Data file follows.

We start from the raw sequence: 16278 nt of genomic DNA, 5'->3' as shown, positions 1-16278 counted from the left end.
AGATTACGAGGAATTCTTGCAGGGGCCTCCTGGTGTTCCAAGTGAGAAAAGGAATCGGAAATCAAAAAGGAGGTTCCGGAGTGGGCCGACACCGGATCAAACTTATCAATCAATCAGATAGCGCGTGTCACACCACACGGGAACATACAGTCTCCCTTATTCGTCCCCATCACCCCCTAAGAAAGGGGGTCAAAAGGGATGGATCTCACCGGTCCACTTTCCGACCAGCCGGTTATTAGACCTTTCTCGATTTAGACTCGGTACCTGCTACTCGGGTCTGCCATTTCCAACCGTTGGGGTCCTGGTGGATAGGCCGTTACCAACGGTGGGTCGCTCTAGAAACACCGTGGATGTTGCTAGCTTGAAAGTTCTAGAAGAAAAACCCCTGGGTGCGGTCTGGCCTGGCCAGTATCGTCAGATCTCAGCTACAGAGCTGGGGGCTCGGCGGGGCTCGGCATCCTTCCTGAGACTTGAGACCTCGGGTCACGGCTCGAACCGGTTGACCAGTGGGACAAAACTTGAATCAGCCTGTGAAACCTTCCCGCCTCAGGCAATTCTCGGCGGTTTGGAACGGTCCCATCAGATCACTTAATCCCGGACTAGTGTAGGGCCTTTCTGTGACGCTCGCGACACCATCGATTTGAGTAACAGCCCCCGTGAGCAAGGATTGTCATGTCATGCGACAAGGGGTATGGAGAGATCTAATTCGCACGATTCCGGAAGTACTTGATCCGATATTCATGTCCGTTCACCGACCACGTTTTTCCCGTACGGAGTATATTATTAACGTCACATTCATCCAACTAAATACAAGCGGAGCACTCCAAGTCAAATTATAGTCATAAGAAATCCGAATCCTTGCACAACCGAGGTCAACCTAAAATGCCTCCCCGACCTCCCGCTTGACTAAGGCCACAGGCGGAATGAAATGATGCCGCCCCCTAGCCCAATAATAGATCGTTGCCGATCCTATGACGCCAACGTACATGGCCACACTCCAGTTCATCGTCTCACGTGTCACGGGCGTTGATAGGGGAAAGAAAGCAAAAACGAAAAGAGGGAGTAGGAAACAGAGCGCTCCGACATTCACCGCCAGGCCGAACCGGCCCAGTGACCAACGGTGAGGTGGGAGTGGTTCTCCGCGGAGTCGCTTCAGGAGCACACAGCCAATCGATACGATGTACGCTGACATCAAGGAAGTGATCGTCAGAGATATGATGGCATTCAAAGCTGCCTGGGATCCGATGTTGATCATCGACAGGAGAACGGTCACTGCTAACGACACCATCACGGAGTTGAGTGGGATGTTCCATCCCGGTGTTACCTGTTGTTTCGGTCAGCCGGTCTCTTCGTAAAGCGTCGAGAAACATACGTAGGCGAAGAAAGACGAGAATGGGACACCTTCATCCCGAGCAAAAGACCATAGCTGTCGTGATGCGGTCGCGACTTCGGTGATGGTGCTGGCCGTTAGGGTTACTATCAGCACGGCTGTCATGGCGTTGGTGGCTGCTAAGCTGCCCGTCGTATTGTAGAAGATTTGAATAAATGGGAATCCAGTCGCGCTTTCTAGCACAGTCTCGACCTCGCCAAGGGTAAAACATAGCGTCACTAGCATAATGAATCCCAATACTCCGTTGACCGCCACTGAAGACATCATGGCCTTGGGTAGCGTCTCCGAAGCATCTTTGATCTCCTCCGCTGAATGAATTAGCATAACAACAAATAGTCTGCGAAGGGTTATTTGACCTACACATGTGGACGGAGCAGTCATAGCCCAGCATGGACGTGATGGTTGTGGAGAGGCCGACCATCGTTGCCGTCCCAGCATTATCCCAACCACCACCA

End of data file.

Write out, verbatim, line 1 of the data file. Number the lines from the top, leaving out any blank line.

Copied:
We start from the raw sequence: 16278 nt of genomic DNA, 5'->3' as shown, positions 1-16278 counted from the left end.